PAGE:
SEATTLE -- Paul Davis, who spent the past five seasons in the Cardinals' organization as a Minor League coordinator, has been hired as the Mariners' pitching coach to replace Mel Stottlemyre Jr.It tells you something about Davis that before he jumps into his duties with the Mariners, he's headed to
SEATTLE -- Paul Davis, who spent the past five seasons in the Cardinals' organization as a Minor League coordinator, has been hired as the Mariners' pitching coach to replace Mel Stottlemyre Jr.
It tells you something about Davis that before he jumps into his duties with the Mariners, he's headed to Mulhouse, France, this week to speak at a three-day European Baseball Coaches Association event.
Davis isn't your typical Major League pitching coach, as he never played beyond college ball, and this will be his first job on a big league coaching staff. But the 54-year-old has a strong background in coaching and analytics, which is a priority for the Mariners under general manager Jerry Dipoto and manager Scott Servais.
Davis is well-regarded for his use of technology and video in a Cardinals Minor League system that has developed an impressive line of young talent, including Mariners lefty Marco Gonzales.
"The biggest thing analytics and pitch-tracking technology has done is it takes away a lot of the guesswork," Davis said shortly after his hiring was announced. "What I've used it as is a way to understand what a pitcher's strengths are very quickly.
"You always want to work from a pitcher's strength and use that to attack hitters. From that perspective, you're going to use it on a daily basis because it gives me feedback on what I see as a coach and also as a way to give pitchers feedback."
Davis said professional golfers have had a head start in using portable TrackMan devices to help with swing analytics, but baseball is catching up. He said he's always "been interested in how people move," which goes along with an education in psychology, teaching and coaching.
"Paul is a bright pitching mind with a very diverse background," Dipoto said. "He has exceptional understanding of the mechanics of pitching, as well as the balance to make evidence-based decisions."
Davis played baseball at Creighton University and graduated from there with a psychology degree in 1985, the year before Servais began his own three-year career at Creighton. Davis says he never crossed paths with Servais until recently, but he knows Servais' uncle, Ed Servais, the current head coach at Creighton.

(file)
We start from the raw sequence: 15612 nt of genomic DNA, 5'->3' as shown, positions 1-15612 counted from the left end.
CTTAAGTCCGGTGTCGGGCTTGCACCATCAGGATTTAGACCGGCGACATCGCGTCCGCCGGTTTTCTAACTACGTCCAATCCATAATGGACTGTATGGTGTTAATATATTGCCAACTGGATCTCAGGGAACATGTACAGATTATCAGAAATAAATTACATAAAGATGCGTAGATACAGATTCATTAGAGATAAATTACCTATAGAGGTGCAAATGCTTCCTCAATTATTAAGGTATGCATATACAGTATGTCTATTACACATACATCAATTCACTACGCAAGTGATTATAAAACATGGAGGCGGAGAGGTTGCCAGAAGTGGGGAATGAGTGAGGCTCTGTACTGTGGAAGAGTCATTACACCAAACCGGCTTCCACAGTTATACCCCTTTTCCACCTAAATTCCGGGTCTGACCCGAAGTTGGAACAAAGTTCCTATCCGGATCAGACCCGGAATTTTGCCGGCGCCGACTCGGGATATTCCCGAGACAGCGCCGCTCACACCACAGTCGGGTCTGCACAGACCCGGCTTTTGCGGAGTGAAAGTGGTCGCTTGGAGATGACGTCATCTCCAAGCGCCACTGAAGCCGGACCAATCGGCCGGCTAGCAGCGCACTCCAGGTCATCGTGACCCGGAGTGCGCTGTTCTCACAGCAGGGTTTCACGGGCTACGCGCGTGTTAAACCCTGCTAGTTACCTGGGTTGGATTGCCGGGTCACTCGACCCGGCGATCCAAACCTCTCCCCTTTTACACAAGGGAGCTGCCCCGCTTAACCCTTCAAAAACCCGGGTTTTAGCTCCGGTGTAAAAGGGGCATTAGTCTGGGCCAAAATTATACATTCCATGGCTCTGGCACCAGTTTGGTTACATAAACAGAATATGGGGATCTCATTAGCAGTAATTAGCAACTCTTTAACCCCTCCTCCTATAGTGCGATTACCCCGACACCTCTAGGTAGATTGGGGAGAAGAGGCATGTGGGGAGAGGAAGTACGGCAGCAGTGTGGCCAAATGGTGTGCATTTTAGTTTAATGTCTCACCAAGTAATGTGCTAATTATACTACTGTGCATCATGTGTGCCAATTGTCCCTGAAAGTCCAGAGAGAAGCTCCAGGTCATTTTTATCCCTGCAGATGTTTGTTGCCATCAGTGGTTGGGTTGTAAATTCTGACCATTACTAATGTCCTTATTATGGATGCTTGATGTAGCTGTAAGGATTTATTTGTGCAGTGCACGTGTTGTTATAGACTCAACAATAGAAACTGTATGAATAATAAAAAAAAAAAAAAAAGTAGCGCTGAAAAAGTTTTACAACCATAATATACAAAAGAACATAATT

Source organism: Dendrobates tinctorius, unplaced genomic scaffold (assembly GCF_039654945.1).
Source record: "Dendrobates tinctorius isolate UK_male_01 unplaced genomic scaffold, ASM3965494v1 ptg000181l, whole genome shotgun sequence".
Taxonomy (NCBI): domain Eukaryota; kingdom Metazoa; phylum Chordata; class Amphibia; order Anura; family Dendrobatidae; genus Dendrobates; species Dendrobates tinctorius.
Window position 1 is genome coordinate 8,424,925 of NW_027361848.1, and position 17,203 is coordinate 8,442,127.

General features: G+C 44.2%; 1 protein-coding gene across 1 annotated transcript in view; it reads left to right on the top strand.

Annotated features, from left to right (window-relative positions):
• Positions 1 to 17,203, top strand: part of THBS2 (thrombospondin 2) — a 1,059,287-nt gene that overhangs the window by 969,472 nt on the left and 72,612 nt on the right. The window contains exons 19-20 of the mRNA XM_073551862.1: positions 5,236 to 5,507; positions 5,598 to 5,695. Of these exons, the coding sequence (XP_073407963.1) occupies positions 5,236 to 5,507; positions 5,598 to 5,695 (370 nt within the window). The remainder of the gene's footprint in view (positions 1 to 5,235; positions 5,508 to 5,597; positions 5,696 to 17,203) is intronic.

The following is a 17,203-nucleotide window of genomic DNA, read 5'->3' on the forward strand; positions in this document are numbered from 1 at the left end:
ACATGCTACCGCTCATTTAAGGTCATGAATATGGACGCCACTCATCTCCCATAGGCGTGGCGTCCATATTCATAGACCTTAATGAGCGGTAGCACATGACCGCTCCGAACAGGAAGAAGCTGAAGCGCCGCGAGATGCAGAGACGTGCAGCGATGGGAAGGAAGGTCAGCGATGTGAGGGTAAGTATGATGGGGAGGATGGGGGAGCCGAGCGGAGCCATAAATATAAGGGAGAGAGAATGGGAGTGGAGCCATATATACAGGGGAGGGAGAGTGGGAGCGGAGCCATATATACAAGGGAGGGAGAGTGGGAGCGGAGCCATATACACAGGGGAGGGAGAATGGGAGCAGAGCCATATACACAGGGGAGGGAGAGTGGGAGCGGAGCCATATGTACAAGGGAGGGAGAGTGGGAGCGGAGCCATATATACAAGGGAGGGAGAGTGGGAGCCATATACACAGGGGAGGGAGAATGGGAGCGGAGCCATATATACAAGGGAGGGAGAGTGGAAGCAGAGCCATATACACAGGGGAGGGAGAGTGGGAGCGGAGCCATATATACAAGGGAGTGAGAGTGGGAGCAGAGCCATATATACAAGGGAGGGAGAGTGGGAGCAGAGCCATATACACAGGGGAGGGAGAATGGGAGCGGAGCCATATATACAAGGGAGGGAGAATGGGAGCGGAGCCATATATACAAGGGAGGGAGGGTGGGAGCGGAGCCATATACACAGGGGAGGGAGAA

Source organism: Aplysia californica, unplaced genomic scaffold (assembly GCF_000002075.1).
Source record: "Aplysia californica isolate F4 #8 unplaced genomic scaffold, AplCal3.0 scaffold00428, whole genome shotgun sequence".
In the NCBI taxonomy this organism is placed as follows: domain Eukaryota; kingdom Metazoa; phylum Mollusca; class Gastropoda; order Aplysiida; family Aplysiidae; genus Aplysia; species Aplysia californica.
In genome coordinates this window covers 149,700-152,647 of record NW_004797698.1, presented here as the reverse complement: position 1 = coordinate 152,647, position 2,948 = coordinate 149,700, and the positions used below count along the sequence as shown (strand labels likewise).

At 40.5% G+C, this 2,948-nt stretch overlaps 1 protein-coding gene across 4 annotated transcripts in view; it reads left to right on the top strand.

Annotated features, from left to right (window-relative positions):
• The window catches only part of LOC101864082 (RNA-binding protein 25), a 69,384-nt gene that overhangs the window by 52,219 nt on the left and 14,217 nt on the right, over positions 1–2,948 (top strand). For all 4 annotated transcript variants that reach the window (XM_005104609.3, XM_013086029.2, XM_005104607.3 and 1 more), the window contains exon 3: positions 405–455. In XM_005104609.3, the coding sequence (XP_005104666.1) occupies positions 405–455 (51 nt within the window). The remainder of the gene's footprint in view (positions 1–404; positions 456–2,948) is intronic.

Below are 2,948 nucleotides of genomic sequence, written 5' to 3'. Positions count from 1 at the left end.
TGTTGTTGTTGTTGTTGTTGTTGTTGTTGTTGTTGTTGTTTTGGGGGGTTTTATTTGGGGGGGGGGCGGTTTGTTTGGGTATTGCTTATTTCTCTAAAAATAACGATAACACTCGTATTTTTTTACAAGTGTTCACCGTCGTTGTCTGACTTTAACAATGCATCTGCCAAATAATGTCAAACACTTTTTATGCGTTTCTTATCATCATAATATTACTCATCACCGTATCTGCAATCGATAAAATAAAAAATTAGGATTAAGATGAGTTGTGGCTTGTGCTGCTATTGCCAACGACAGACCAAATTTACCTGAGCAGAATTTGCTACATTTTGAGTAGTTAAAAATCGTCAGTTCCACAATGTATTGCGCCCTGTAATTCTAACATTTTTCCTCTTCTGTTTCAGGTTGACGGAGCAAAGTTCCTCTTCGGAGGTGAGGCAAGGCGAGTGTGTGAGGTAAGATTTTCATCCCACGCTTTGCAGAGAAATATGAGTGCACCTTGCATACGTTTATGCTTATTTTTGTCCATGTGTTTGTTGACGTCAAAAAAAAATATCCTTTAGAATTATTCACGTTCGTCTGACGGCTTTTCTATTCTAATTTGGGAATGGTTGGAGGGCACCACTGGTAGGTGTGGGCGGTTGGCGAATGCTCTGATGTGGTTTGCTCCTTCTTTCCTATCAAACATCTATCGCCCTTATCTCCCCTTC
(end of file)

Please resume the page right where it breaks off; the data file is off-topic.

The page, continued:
Davis added a bachelor's degree in history education from Peru State College (Neb.) in 2004 and a master's degree in educational administration from the University of Nebraska-Lincoln, also in '04.
Davis was the head baseball coach at Dana College in Blair, Neb., from 1995-99, and he spent time in scouting and pre-draft psychology evaluation for the Phillies and taught college courses in psychology at several universities before joining the Cardinals in 2013 as pitching coach of their advanced Rookie-level team.
Davis became the Cardinals' coordinator of pitching analytics in 2014 before becoming the organization's "rehab pitching coach" in '15. He was promoted to assistant pitching coordinator for the Minor League system in 2016-17 before adding the title of manager of pitching analytics last year.
"I've worked primarily with Minor League pitchers, and [I] know where everyone has come from and have good appreciation for how difficult the game can be," Davis said. "At the same time, it's about building relationships, and I've done that the past six years.
"It's helpful to have a variety of different experiences in the game. I've been able to coach on the field, be a roving coach, work with our scouts, communicate with our front office. I've seen things through a lot of different lenses. To be able to bring that to the Major League dugout and field, that's what everyone in baseball is shooting for."
Once he returns from France, Davis said he's eager to meet up with Dipoto, Servais and farm director Andy McKay so he can "hit the ground running" in his new post.
"I'm excited to add Paul to our coaching group," Servais said. "As we've talked in recent weeks, it became clear that his philosophies, experience and skill set made him a great fit for what we are building here."
While Stottlemyre was let go at the end of last season, the Mariners expect to retain bullpen coach Brian DeLunas and assistant coach Jim Brower as part of their coaching staff in 2019, though exact roles have not yet been announced.
Greg Johns has covered the Mariners since 1997, and for MLB.com since 2011. Follow him on Twitter @GregJohnsMLB.